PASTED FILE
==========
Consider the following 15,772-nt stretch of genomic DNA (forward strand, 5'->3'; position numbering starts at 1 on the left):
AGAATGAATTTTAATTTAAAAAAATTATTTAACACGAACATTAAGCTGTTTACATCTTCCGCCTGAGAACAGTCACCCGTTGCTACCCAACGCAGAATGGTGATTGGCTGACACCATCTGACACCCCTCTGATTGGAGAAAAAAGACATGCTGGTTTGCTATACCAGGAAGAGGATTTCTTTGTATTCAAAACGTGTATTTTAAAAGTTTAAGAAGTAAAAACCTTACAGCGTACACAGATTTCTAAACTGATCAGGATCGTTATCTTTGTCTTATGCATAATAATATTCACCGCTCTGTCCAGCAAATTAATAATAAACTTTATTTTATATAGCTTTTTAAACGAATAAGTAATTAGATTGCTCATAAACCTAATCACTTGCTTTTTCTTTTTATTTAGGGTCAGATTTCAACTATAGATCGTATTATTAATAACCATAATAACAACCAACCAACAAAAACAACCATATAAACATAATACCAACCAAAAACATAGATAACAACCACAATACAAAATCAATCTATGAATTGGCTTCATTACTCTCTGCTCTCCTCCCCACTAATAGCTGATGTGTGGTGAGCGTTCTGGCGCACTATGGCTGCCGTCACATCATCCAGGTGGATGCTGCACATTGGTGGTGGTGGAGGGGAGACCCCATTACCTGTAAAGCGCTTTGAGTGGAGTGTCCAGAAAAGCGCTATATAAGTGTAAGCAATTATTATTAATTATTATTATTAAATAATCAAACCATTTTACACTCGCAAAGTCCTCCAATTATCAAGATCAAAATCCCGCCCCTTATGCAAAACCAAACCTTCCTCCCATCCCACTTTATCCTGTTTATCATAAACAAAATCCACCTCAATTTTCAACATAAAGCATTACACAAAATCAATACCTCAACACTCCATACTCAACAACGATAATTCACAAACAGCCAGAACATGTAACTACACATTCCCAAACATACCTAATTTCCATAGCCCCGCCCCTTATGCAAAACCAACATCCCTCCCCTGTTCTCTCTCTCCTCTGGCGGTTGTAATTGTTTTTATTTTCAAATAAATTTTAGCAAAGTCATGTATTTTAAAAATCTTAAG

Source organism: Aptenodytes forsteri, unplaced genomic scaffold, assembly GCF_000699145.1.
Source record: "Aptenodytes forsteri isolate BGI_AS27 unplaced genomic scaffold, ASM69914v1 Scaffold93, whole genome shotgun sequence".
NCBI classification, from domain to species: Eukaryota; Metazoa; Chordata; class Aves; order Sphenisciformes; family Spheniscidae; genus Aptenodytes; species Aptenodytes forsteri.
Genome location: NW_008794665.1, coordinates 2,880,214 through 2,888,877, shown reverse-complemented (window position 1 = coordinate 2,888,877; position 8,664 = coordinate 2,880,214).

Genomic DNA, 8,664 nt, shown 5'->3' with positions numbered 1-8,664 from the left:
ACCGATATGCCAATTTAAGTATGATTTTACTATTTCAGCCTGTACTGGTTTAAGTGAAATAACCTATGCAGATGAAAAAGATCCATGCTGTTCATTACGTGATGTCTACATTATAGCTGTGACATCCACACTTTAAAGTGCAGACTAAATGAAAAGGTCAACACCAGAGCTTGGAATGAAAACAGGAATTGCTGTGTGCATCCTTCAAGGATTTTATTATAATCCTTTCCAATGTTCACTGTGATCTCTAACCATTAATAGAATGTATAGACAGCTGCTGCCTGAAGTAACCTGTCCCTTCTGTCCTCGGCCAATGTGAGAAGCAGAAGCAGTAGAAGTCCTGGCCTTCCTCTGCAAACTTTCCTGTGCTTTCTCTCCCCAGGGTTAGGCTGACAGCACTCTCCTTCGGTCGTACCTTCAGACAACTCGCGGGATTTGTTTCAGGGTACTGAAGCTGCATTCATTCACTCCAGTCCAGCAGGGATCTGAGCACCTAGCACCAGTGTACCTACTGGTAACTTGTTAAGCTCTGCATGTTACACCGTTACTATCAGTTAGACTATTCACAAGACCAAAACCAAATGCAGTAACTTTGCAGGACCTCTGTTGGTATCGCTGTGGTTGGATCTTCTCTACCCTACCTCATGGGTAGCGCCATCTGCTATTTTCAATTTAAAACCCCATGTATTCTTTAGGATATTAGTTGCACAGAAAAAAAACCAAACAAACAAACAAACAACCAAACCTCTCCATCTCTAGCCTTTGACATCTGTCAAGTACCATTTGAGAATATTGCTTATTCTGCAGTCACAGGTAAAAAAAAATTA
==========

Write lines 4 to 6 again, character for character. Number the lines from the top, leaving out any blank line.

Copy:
Source record: "Aptenodytes forsteri isolate BGI_AS27 unplaced genomic scaffold, ASM69914v1 Scaffold93, whole genome shotgun sequence".
NCBI classification, from domain to species: Eukaryota; Metazoa; Chordata; class Aves; order Sphenisciformes; family Spheniscidae; genus Aptenodytes; species Aptenodytes forsteri.
Genome location: NW_008794665.1, coordinates 2,880,214 through 2,888,877, shown reverse-complemented (window position 1 = coordinate 2,888,877; position 8,664 = coordinate 2,880,214).